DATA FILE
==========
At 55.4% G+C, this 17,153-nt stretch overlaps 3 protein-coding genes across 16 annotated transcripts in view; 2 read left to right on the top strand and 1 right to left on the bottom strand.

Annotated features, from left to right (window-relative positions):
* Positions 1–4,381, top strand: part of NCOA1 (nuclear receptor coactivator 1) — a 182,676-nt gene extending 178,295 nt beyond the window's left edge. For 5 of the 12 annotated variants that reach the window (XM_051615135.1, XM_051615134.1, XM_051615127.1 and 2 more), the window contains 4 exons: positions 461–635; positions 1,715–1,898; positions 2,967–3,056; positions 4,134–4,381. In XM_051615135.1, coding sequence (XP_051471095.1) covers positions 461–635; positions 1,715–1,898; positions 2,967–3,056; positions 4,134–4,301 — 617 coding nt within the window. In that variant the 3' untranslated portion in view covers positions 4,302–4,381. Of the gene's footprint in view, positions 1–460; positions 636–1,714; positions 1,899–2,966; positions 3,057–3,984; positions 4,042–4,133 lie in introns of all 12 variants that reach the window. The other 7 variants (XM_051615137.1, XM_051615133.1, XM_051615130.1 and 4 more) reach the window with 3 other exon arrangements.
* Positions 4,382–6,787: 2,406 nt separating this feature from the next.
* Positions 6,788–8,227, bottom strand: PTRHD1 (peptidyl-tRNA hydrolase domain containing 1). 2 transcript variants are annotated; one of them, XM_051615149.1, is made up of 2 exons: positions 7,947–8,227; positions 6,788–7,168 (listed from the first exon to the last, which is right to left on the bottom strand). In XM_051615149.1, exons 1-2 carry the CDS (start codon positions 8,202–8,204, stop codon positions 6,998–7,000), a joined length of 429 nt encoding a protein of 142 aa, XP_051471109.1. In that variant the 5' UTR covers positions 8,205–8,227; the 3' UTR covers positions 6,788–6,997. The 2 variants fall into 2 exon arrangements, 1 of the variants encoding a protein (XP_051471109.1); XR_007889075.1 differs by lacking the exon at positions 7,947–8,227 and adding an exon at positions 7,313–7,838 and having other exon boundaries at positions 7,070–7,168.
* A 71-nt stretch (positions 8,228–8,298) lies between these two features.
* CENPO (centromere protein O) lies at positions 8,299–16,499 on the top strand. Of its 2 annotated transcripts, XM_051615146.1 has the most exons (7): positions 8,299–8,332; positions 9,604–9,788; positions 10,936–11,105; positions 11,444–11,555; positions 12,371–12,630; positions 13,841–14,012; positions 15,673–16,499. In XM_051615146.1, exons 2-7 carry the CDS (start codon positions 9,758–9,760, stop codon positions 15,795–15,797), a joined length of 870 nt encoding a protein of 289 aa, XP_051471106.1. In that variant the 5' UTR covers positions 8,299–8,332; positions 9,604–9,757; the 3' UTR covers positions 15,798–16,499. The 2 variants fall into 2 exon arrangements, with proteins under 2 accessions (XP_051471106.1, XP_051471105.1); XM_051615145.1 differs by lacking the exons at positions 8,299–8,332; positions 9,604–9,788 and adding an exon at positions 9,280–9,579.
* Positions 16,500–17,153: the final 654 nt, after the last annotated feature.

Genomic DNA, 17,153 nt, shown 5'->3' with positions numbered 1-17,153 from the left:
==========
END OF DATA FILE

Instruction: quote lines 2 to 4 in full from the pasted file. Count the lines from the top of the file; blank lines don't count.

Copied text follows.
Annotated features, from left to right (window-relative positions):
* Positions 1–4,381, top strand: part of NCOA1 (nuclear receptor coactivator 1) — a 182,676-nt gene extending 178,295 nt beyond the window's left edge. For 5 of the 12 annotated variants that reach the window (XM_051615135.1, XM_051615134.1, XM_051615127.1 and 2 more), the window contains 4 exons: positions 461–635; positions 1,715–1,898; positions 2,967–3,056; positions 4,134–4,381. In XM_051615135.1, coding sequence (XP_051471095.1) covers positions 461–635; positions 1,715–1,898; positions 2,967–3,056; positions 4,134–4,301 — 617 coding nt within the window. In that variant the 3' untranslated portion in view covers positions 4,302–4,381. Of the gene's footprint in view, positions 1–460; positions 636–1,714; positions 1,899–2,966; positions 3,057–3,984; positions 4,042–4,133 lie in introns of all 12 variants that reach the window. The other 7 variants (XM_051615137.1, XM_051615133.1, XM_051615130.1 and 4 more) reach the window with 3 other exon arrangements.
* Positions 4,382–6,787: 2,406 nt separating this feature from the next.